Prevention of recurrent cellulitis requires enhancement of host defences by preventing breaks in the skin (e.g. dry thoroughly between the toes after washing), or wearing compression stockings to reduce oedema. If these measures fail then long-term prophylactic antibiotics are unfortunately not usually effective. It is preferable to give the patient a course of antibiotics to start as soon as symptoms begin.
Necrotizing skin and soft tissue infections
These are rapidly spreading and life-threatening forms of cellulitis that involve the deeper fascial and/or muscle compartments in addition to skin and subcutaneous tissue. Infection usually arises following a break in the skin after trauma or elective surgery. Most cases are caused by Str. pyogenes either alone or in combination with other bacteria, including Staph. aureus, coliform bacilli, and anaerobes. Many variations of nectrotizing skin and soft tissue infections have been described according to the tissues involved, the anatomical site of the infection and the microbial causes but the basic principles of management are the same. The key is early distinction between a cellulitis that will respond to antibacterial treatment and a deeper necrotizing infection that is likely to require surgical debridement as well. The following clinical features indicate the possibility of necrotizing infection:
Blood cultures are often positive and streptococci can also be isolated from the bullous lesions. The management of these rare conditions is primarily surgical, with radical debridement of all necrotic tissue, intensive life-support therapy, and the treatment of shock. Antimicrobial therapy must be directed against aerobic Gram-positive and Gram-negative bacteria and against anaerobic bacteria until the results of cultures are available. Clindamycin is active against aerobic Gram-positive and anaerobic pathogens, it also suppresses toxin production by group A streptococci and may be superior to penicillins for these infections. A fluoroquinolone should be added initially to treat Gram-negative aerobic pathogens.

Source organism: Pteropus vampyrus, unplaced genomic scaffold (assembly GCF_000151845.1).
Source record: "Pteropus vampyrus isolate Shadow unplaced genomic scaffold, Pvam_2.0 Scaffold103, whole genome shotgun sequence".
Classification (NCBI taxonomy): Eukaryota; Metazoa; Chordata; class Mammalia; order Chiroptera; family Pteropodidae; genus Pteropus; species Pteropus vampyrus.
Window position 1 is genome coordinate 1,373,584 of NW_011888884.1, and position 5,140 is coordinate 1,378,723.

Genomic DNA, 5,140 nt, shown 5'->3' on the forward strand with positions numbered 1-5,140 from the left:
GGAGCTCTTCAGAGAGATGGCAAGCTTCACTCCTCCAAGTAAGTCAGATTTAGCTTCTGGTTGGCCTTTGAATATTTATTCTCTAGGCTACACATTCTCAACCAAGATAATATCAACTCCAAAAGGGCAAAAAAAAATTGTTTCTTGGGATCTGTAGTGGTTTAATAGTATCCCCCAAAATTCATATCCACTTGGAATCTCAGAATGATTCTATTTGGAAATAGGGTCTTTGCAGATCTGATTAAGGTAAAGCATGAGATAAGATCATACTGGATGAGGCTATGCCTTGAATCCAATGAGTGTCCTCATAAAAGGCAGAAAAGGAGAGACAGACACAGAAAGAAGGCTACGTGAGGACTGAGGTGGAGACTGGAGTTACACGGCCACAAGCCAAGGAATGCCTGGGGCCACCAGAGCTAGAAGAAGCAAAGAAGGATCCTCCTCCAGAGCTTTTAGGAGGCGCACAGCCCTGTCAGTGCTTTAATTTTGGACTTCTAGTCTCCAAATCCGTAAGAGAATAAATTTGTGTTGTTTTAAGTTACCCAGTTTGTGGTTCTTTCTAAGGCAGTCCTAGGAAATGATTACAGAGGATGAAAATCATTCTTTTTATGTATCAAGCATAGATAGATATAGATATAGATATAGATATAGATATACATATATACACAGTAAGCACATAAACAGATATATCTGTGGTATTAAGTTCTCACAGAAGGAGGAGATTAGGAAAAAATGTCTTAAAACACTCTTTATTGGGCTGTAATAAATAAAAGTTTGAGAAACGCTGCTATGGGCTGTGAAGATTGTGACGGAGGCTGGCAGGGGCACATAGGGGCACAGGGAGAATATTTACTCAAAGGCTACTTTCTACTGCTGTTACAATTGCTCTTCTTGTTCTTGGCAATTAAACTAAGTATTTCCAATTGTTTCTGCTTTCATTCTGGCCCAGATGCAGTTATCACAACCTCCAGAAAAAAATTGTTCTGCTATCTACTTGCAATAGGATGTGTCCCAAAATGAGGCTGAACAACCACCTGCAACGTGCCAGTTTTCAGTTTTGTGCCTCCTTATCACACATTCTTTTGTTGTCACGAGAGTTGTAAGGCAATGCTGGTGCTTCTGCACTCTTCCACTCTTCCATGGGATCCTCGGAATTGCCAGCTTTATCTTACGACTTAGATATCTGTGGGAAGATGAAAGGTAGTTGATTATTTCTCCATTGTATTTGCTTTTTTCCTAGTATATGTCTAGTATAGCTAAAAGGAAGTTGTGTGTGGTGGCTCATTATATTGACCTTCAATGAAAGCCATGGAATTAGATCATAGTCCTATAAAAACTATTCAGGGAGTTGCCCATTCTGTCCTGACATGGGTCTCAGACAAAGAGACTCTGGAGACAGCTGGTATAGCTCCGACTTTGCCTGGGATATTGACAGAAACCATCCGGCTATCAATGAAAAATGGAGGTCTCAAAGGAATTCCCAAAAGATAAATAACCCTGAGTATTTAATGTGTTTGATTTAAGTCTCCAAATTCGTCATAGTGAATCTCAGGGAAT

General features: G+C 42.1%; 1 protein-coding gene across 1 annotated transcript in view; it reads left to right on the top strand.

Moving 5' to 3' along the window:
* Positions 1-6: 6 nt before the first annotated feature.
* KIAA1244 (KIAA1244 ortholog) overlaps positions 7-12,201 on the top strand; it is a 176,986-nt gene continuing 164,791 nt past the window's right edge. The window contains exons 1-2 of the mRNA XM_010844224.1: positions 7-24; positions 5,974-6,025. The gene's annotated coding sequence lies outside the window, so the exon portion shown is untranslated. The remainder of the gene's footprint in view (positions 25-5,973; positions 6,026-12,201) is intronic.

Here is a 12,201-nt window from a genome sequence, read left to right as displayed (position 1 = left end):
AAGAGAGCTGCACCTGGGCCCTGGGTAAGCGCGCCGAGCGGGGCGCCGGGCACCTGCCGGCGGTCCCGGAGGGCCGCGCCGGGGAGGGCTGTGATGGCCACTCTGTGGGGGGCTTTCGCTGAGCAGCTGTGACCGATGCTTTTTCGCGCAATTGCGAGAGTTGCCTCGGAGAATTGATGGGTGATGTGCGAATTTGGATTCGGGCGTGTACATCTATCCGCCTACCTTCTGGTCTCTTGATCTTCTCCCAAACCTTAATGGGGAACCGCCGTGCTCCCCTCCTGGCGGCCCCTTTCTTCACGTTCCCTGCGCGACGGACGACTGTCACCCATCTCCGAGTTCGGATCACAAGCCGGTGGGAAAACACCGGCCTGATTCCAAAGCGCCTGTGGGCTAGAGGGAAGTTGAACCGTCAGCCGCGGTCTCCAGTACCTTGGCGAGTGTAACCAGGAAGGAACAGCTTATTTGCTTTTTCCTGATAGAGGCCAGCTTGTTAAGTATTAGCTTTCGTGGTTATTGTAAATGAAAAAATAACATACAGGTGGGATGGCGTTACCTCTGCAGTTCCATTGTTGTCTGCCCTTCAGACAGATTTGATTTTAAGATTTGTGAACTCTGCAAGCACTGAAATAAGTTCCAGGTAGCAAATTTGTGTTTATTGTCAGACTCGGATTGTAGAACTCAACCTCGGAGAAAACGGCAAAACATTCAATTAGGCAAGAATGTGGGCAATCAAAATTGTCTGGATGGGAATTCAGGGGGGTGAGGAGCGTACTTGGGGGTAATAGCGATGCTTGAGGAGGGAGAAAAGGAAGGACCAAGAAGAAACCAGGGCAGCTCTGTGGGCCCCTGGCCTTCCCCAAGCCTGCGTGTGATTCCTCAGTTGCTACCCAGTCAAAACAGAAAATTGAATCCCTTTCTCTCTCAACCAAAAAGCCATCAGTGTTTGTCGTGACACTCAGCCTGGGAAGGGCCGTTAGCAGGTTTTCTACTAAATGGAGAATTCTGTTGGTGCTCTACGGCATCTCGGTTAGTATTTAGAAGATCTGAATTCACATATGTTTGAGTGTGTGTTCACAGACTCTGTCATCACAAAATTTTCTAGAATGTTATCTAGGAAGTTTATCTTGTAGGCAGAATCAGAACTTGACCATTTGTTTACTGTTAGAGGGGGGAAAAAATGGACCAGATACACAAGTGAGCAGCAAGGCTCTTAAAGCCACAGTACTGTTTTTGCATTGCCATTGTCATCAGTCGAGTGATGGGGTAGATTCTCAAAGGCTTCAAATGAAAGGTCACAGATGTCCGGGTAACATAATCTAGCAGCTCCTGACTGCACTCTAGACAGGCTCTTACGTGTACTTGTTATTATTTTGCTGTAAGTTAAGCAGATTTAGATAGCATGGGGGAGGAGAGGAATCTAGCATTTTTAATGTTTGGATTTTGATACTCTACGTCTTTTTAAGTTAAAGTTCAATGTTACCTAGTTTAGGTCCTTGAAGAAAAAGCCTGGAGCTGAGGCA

Gas gangrene (clostridial myositis) is a life-threatening, invasive infection that can be caused by several species of Clostridium, principallyC. perfringens. These bacteria are part of the normal intestinal flora of man and animals, and clostridial spores are common in soil. Gas gangrene develops when impaired blood supply, tissue necrosis, or the presence of foreign bodies produce a low oxygen tension in the tissues and thus create conditions in which the spores can germinate. Extensive soft-tissue injury contaminated with soil or dirt carries an increased risk of gas gangrene. Gas gangrene may rarely complicate surgical wounds, particularly after intestinal or biliary surgery, or be a complication of septic abortion. Clostridial anaerobic cellulitis occurs under similar circumstances, but exploration of the wound usually reveals that the muscle is spared.